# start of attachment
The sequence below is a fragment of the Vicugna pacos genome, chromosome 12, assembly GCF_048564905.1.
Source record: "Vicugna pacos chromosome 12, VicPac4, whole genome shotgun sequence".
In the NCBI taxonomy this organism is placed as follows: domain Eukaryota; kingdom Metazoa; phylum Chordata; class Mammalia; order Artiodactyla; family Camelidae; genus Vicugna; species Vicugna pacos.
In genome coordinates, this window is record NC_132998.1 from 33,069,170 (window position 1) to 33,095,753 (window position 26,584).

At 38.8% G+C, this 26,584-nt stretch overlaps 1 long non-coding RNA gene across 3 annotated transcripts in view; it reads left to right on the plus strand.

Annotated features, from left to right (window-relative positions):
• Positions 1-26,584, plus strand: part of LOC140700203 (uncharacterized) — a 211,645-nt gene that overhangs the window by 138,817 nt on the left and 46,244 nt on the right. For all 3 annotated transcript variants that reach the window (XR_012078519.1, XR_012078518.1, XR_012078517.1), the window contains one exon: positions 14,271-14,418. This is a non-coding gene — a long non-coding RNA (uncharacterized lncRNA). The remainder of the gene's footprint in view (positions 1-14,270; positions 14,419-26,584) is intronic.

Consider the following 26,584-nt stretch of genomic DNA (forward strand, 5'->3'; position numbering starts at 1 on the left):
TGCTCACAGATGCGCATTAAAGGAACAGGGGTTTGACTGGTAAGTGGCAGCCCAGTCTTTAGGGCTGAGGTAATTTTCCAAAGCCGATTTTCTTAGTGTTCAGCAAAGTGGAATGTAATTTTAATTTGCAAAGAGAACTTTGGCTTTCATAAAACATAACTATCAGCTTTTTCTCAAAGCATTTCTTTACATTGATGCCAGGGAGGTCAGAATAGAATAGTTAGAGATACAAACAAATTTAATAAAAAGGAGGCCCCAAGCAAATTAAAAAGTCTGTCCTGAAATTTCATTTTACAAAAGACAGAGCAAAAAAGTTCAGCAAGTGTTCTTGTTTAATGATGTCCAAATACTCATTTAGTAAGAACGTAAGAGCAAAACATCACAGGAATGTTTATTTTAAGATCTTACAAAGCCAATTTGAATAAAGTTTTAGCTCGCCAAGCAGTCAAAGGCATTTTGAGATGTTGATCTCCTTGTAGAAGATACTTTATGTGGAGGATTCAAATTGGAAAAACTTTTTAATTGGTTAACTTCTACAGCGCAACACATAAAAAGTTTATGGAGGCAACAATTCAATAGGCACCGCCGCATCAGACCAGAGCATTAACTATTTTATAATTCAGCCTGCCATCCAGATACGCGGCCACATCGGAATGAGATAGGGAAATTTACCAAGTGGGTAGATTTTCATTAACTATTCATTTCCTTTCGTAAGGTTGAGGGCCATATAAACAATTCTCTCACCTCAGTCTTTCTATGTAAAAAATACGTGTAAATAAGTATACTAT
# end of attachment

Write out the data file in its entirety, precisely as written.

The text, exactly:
The sequence below is a fragment of the Vicugna pacos genome, chromosome 12, assembly GCF_048564905.1.
Source record: "Vicugna pacos chromosome 12, VicPac4, whole genome shotgun sequence".
In the NCBI taxonomy this organism is placed as follows: domain Eukaryota; kingdom Metazoa; phylum Chordata; class Mammalia; order Artiodactyla; family Camelidae; genus Vicugna; species Vicugna pacos.
In genome coordinates, this window is record NC_132998.1 from 33,069,170 (window position 1) to 33,095,753 (window position 26,584).

At 38.8% G+C, this 26,584-nt stretch overlaps 1 long non-coding RNA gene across 3 annotated transcripts in view; it reads left to right on the plus strand.

Annotated features, from left to right (window-relative positions):
• Positions 1-26,584, plus strand: part of LOC140700203 (uncharacterized) — a 211,645-nt gene that overhangs the window by 138,817 nt on the left and 46,244 nt on the right. For all 3 annotated transcript variants that reach the window (XR_012078519.1, XR_012078518.1, XR_012078517.1), the window contains one exon: positions 14,271-14,418. This is a non-coding gene — a long non-coding RNA (uncharacterized lncRNA). The remainder of the gene's footprint in view (positions 1-14,270; positions 14,419-26,584) is intronic.

Consider the following 26,584-nt stretch of genomic DNA (forward strand, 5'->3'; position numbering starts at 1 on the left):
TGCTCACAGATGCGCATTAAAGGAACAGGGGTTTGACTGGTAAGTGGCAGCCCAGTCTTTAGGGCTGAGGTAATTTTCCAAAGCCGATTTTCTTAGTGTTCAGCAAAGTGGAATGTAATTTTAATTTGCAAAGAGAACTTTGGCTTTCATAAAACATAACTATCAGCTTTTTCTCAAAGCATTTCTTTACATTGATGCCAGGGAGGTCAGAATAGAATAGTTAGAGATACAAACAAATTTAATAAAAAGGAGGCCCCAAGCAAATTAAAAAGTCTGTCCTGAAATTTCATTTTACAAAAGACAGAGCAAAAAAGTTCAGCAAGTGTTCTTGTTTAATGATGTCCAAATACTCATTTAGTAAGAACGTAAGAGCAAAACATCACAGGAATGTTTATTTTAAGATCTTACAAAGCCAATTTGAATAAAGTTTTAGCTCGCCAAGCAGTCAAAGGCATTTTGAGATGTTGATCTCCTTGTAGAAGATACTTTATGTGGAGGATTCAAATTGGAAAAACTTTTTAATTGGTTAACTTCTACAGCGCAACACATAAAAAGTTTATGGAGGCAACAATTCAATAGGCACCGCCGCATCAGACCAGAGCATTAACTATTTTATAATTCAGCCTGCCATCCAGATACGCGGCCACATCGGAATGAGATAGGGAAATTTACCAAGTGGGTAGATTTTCATTAACTATTCATTTCCTTTCGTAAGGTTGAGGGCCATATAAACAATTCTCTCACCTCAGTCTTTCTATGTAAAAAATACGTGTAAATAAGTATACTAT